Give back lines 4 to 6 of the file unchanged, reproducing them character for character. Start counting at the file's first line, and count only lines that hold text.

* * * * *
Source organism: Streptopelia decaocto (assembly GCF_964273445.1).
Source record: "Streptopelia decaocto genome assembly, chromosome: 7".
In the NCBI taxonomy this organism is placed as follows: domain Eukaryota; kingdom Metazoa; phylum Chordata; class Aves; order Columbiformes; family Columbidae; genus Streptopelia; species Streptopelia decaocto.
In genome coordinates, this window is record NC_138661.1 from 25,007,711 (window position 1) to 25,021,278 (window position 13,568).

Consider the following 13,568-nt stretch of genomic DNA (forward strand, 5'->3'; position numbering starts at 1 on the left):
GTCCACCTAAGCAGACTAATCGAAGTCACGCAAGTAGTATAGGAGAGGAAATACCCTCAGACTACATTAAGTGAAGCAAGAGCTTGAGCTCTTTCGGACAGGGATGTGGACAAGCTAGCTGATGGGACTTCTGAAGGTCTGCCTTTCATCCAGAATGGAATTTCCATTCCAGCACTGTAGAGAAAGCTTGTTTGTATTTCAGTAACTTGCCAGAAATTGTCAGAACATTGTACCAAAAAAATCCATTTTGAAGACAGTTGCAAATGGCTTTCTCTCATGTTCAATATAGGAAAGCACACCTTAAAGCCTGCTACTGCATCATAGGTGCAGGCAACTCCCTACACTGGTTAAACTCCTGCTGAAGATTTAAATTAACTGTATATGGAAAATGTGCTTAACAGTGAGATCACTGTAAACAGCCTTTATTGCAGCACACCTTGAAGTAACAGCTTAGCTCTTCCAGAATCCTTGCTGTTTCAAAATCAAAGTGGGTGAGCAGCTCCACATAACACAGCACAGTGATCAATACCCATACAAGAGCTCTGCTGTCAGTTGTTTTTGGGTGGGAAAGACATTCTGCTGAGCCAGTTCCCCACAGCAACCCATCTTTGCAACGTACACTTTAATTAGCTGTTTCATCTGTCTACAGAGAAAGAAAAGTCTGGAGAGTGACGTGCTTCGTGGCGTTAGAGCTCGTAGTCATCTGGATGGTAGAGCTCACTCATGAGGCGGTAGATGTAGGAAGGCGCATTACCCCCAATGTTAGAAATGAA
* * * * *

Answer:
In genome coordinates, this window is record NC_138661.1 from 25,007,711 (window position 1) to 25,021,278 (window position 13,568).

Consider the following 13,568-nt stretch of genomic DNA (forward strand, 5'->3'; position numbering starts at 1 on the left):
GTCCACCTAAGCAGACTAATCGAAGTCACGCAAGTAGTATAGGAGAGGAAATACCCTCAGACTACATTAAGTGAAGCAAGAGCTTGAGCTCTTTCGGACAGGGATGTGGACAAGCTAGCTGATGGGACTTCTGAAGGTCTGCCTTTCATCCAGAATGGAATTTCCATTCCAGCACTGTAGAGAAAGCTTGTTTGTATTTCAGTAACTTGCCAGAAATTGTCAGAACATTGTACCAAAAAAATCCATTTTGAAGACAGTTGCAAATGGCTTTCTCTCATGTTCAATATAGGAAAGCACACCTTAAAGCCTGCTACTGCATCATAGGTGCAGGCAACTCCCTACACTGGTTAAACTCCTGCTGAAGATTTAAATTAACTGTATATGGAAAATGTGCTTAACAGTGAGATCACTGTAAACAGCCTTTATTGCAGCACACCTTGAAGTAACAGCTTAGCTCTTCCAGAATCCTTGCTGTTTCAAAATCAAAGTGGGTGAGCAGCTCCACATAACACAGCACAGTGATCAATACCCATACAAGAGCTCTGCTGTCAGTTGTTTTTGGGTGGGAAAGACATTCTGCTGAGCCAGTTCCCCACAGCAACCCATCTTTGCAACGTACACTTTAATTAGCTGTTTCATCTGTCTACAGAGAAAGAAAAGTCTGGAGAGTGACGTGCTTCGTGGCGTTAGAGCTCGTAGTCATCTGGATGGTAGAGCTCACTCATGAGGCGGTAGATGTAGGAAGGCGCATTACCCCCAATGTTAGAAATGAA